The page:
Why Austinites Should Care About Standing Rock

Op-Ed published by Austin American Statesman

Only about 1 in 3 Americans know the natural source of their drinking water. They turn on their tap, the water always comes out — even in extreme drought — and so there is seemingly no need to understand the infrastructure it takes to get water from lakes and rivers to the tap.

I wonder what the Standing Rock Sioux would think of that?

In case you’ve been so inundated by the election media blitz and don’t know what I’m talking about, the Standing Rock Sioux are at the center of the standoff to prevent the Dakota Access Pipeline from the possibility of polluting their water source — Lake Oahe, a reservoir connected to the Missouri River. The Missouri River also provides fresh drinking water to 18 million Americans, not just the Sioux Tribe.

You can be sure 100 percent of the population at Standing Rock Sioux Reservation have long known the natural source of their drinking water — and not just after the Dakota Access Pipeline construction came so close to their water source.

EnviroMedia, which is headquartered in Austin, is on location in North Dakota documenting what is unfolding at Standing Rock because we believe it is the biggest tipping point for change in comprehending our water and energy resources, and also understanding what our water and energy future will look like.

Members of EnviroMedia, including co-founder and CEO Valarie Salinas-Davis, went to the Standing Rock Reservation in North Dakota and followed the Missouri River from Bismarck south toward Standing Rock. The team was politely instructed to turn around at this roadblock on Highway 1806.
Members of EnviroMedia, including co-founder and CEO Valarie Salinas-Davis, went to the Standing Rock Reservation in North Dakota and followed the Missouri River from Bismarck south toward Standing Rock. The team was politely instructed to turn around at this roadblock on Highway 1806.

First, a Dakota Access Pipeline primer. The Dakota Access Pipeline is being built by Texas-based Energy Transfer Partners to connect oil wells in North Dakota’s Bakken Shale to another pipeline in Patoka, Ill., and ultimately to refineries on the Gulf Coast. This is how we get gas for our cars and trucks.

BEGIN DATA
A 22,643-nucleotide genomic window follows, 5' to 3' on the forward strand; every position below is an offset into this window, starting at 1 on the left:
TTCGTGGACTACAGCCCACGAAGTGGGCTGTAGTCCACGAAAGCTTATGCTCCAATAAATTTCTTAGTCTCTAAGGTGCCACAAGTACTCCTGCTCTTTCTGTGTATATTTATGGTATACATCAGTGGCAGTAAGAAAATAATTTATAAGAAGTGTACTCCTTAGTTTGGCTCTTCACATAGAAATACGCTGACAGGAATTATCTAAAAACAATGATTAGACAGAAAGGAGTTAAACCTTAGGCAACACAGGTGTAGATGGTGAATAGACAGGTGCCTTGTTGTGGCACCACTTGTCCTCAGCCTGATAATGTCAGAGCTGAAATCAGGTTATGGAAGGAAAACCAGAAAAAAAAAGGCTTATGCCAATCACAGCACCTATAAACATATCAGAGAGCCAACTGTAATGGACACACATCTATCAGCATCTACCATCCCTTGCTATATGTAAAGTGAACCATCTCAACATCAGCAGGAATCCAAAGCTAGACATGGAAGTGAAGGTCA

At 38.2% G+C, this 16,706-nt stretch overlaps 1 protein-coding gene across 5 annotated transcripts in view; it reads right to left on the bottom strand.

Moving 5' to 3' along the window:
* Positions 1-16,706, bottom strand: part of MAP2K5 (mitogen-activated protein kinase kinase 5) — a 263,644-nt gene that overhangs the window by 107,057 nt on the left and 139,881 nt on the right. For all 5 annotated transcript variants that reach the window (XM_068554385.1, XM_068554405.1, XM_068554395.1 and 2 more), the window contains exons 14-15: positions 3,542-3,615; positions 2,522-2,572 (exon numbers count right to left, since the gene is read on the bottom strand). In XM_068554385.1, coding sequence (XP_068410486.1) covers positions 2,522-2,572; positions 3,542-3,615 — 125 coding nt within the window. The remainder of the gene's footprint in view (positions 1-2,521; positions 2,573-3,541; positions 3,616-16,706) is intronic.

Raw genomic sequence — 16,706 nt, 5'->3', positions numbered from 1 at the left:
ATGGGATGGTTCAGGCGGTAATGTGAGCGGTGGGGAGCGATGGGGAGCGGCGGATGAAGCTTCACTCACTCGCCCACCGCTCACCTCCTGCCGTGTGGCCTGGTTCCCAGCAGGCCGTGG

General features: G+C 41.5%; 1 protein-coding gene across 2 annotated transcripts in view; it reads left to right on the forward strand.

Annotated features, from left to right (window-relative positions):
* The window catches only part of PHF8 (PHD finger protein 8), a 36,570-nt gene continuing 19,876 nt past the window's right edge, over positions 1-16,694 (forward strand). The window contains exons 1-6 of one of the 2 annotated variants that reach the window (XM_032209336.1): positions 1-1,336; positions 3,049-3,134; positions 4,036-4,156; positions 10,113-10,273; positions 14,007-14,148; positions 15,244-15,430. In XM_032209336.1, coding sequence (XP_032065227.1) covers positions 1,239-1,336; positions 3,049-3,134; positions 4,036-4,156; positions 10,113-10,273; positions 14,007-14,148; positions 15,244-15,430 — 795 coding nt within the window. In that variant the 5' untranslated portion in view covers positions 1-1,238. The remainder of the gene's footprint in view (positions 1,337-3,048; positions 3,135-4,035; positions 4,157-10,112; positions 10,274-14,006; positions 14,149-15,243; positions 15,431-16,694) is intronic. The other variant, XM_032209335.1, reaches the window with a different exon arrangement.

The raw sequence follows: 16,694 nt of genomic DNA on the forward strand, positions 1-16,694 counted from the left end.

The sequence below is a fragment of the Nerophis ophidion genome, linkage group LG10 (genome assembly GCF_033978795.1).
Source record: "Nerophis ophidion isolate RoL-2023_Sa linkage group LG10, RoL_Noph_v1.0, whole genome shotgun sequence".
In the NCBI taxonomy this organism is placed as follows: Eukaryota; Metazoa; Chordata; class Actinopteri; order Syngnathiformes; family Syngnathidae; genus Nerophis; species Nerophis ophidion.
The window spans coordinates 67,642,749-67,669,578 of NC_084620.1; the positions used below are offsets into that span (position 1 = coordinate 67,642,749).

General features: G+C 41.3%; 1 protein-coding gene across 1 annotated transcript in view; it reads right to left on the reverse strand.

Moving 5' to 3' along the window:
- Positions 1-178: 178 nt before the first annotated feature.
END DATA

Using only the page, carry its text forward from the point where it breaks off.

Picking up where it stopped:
The Dakota Access Pipeline became public in 2014, with anticipated completion this year. That is, until it became time to run the pipeline beneath the Missouri River right by Lake Oahe. The Standing Rock Sioux protested, saying the Dakota Access Pipeline threatens their water supply and sacred grounds.

This past summer the tribe began taking legal action to halt pipeline construction. Then in September, when a federal judge denied the tribe’s request for an injunction to block construction, Native Americans from across North America traveled to stand in solidarity with the Standing Rock Sioux. Subsequently, however, the Department of Justice, the Department of the Army and the Department of the Interior surprised the world by requesting “that the pipeline company voluntarily pause all construction activity within 20 miles east or west of Lake Oahe.”

Why is EnviroMedia at Standing Rock? Instead of reading from the sidelines, EnviroMedia decided to see for ourselves what’s going on. Standing Rock is an unprecedented nexus of water, energy and environmental justice. These are issues EnviroMedia has been working on for 20 years. Never before have we seen the three come together in such a visceral, public way for all the world to see. It’s a meeting of science, technology, politics, culture, economy and finance.

Our clients provide water and energy to millions. We’re not just communicators but also bridge-builders between government, business and grass-roots organizations. It’s our job to communicate to consumers and stakeholders about natural resources. EnviroMedia must understand and present all sides.

We believe people need to know where their water and energy come from because the more they do know, the more efficient they will be with our limited natural resources. Because, as we’re witnessing at Standing Rock, our water and energy have to come from somewhere, and the delivery of those resources has implications — on people, land, history, industry, jobs, the economy, government, the law, politics and even banks. There are moral, ethical and financial decisions to be made, and there is little room for apathy in the world today. And let’s face it, the possibilities for innovation in water and energy are promising and can be financially rewarded to the pioneering change-makers who are paying attention and willing to take risks.

About the author
Valerie-Salinas Davis
Whether sounding a warning to greenwashers on NBC’s TODAY show or spending all day in a landfill to show her dismay at the state of U.S. recycling efforts, Valerie Salinas-Davis passionately speaks out about injecting ethics and authenticity into companies' sustainability programs and communications efforts.

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